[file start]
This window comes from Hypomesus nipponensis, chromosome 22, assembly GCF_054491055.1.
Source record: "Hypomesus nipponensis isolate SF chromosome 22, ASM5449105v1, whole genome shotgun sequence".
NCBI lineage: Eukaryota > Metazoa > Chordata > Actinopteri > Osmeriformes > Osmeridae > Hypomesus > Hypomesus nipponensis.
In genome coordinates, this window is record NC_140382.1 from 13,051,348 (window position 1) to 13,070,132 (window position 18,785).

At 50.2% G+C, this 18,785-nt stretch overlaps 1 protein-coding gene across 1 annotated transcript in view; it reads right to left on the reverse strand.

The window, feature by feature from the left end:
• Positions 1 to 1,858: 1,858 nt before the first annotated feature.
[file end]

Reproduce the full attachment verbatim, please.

This window comes from Hypomesus nipponensis, chromosome 22, assembly GCF_054491055.1.
Source record: "Hypomesus nipponensis isolate SF chromosome 22, ASM5449105v1, whole genome shotgun sequence".
NCBI lineage: Eukaryota > Metazoa > Chordata > Actinopteri > Osmeriformes > Osmeridae > Hypomesus > Hypomesus nipponensis.
In genome coordinates, this window is record NC_140382.1 from 13,051,348 (window position 1) to 13,070,132 (window position 18,785).

At 50.2% G+C, this 18,785-nt stretch overlaps 1 protein-coding gene across 1 annotated transcript in view; it reads right to left on the reverse strand.

The window, feature by feature from the left end:
• Positions 1 to 1,858: 1,858 nt before the first annotated feature.